European Court of Human Rights gives a judgement in the extradition case – SOLDATENKO V. UKRAINE
On the 28 September 2008, the European Court of Human Rights ruled that the extradition of Nikolay Ivanovich Soldatenko to Turkmenistan would constitute a violation of Article 3 (prohibition of inhuman or degrading treatment) as well as a breach of Article 13 (right to an effective remedy) and of Article 5 §1 (f) and §4 (right to liberty and security).
Helsinki Foundation for Human Rights Warsaw (HFHR), an organization undertaking legal actions in the public interest, provided assistance to the Court by sending the amicus curiae brief. This case was important for the HFHR as one of the first important cases litigated by its lawyers was the case of Mandugeqi and his wife Yinge who were detained in Poland and whose extradition was requested by China on the allegations of economic crimes. Polish Supreme Court ruled in 1997 that Mandugeqi and they should not be extradited to China, where they could face violations of their human rights (resolution of 29 July 1997, II KKN 313/97).
Circumstances of the case
The applicant is currently detained in a penitentiary institution in the Ukraine, awaiting his extradition to Turkmenistan. In 1999, an indictment was issued against him in Turkmenistan on order of a minor offence. He then fled to the Ukraine, allegedly to avoid persecution in Turkmenistan to which he had been subjected on ethnic grounds.
In 2007 he was arrested by the Ukrainian police and then detained, pending the extradition proceedings against him. The European Court of Human Rights subsequently adopted an interim measure and indicated to the Ukrainian Government that the applicant should not be extradited to Turkmenistan pending the Court’s decision.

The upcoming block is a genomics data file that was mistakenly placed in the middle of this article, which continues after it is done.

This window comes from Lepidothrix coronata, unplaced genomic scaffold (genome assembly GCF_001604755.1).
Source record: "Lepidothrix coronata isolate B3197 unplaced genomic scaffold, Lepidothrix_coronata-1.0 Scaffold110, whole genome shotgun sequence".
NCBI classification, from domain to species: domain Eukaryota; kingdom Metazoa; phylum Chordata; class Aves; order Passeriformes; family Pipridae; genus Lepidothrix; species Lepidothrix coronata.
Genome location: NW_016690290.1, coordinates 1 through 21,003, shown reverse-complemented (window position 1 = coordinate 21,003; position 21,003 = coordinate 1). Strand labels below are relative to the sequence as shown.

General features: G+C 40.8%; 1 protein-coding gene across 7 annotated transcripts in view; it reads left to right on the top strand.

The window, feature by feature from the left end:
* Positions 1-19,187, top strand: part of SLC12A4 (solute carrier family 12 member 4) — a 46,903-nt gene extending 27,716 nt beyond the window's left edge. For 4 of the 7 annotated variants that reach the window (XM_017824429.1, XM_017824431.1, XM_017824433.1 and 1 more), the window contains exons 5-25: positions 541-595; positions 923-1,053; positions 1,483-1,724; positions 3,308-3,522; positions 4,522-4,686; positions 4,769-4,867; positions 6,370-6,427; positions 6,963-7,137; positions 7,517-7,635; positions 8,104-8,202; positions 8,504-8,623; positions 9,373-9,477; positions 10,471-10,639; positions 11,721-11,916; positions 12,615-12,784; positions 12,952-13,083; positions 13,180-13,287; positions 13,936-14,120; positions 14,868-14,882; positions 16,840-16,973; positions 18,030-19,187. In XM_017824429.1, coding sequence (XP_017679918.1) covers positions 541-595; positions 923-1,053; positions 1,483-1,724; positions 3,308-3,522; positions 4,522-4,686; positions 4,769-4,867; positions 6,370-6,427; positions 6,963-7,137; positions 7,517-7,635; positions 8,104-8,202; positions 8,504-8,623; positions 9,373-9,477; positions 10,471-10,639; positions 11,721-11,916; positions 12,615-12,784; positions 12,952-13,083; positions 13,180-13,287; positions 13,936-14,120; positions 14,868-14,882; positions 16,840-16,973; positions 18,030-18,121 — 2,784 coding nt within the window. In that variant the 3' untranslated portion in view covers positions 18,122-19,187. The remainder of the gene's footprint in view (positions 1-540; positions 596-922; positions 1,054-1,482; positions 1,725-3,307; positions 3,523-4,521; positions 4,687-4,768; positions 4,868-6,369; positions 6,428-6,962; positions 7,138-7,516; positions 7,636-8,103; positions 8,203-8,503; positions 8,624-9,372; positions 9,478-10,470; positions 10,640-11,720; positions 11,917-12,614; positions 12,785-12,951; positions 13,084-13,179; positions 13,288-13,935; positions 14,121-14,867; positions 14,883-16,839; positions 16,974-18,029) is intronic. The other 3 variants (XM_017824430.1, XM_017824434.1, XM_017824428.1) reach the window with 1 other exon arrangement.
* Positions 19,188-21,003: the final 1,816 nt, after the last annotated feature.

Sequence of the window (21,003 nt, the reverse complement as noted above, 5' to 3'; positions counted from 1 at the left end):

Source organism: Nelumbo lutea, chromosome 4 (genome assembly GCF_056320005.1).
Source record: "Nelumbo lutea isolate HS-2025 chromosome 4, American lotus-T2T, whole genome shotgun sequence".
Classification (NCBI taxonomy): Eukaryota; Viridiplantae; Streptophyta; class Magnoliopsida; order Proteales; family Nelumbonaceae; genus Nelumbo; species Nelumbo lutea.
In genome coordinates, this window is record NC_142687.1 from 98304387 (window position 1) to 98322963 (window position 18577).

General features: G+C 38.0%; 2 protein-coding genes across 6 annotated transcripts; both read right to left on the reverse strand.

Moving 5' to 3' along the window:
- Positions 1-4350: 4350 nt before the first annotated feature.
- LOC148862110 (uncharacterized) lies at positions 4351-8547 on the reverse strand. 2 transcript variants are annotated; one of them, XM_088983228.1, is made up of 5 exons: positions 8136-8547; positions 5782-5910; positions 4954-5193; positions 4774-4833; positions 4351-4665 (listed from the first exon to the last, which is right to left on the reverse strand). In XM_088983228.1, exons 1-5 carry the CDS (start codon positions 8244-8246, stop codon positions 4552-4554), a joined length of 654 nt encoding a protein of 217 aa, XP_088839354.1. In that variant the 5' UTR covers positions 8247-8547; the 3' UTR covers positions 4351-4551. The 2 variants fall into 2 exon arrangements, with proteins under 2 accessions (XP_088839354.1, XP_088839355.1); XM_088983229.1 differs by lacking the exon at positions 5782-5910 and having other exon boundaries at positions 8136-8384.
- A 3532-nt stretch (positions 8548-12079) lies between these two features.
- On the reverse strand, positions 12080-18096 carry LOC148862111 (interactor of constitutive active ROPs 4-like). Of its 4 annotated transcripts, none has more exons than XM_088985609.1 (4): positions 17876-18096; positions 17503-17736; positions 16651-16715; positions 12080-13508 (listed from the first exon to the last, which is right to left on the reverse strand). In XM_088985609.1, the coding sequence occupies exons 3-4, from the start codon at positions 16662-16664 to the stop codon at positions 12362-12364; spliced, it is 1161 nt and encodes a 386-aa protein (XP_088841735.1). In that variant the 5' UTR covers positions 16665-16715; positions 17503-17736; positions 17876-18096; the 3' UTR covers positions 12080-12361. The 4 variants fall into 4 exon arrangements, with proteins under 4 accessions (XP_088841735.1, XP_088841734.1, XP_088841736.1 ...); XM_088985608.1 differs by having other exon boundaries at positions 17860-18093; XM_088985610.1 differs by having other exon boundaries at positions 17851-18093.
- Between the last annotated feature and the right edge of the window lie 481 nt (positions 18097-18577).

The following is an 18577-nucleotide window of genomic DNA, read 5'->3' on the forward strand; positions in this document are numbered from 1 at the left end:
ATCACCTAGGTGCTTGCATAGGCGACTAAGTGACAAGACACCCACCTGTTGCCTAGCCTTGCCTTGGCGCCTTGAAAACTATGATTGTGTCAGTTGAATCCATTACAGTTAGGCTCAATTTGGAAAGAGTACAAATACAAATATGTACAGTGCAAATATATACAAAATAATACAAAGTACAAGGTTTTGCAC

The General Prosecutor’s Office of Turkmenistan as well as the First Deputy Prosecutor General of Turkmenistan requested the applicant’s extradition, affirming that the applicant would never be discriminated against on the grounds of social status, race, ethnic origin or religious beliefs and that his rights under Articles 3 and 6 of the European Convention would be guaranteed.
Concerning Article 3, the Court stated it to be clear from the available materials that any criminal suspect held in custody in Turkmenistan ran a serious risk of being subjected to torture or inhuman or degrading treatment. The Court also concluded that the applicant had not had an effective domestic remedy by which he could challenge his extradition on the ground of the risk of ill-treatment on return, in violation of Article 13. The Court found that Ukrainian legislation did not provide for a procedure that was sufficiently accessible, precise and foreseeable in its application to avoid the risk of arbitrary detention pending extradition. This accordingly constitutes a violation of Article 5 § 1 (f). The Government had failed to demonstrate that the applicant had at his disposal any procedure through which the lawfulness of his detention could have been examined by a Court. The Court thus ruled that there was also a violation of Article 5 § 4.
These findings were strongly supported by the Helsinki Foundation for Human Rights, whose amicus curiae brief pointed out a wealth of evidence concerning the grave and widespread disregard of human rights in Turkmenistan. The Warsaw-based foundation also examined the international standards of „legal" extradition and evaluated in a comparative analysis Ukranian and Polish standards regarding extradition.
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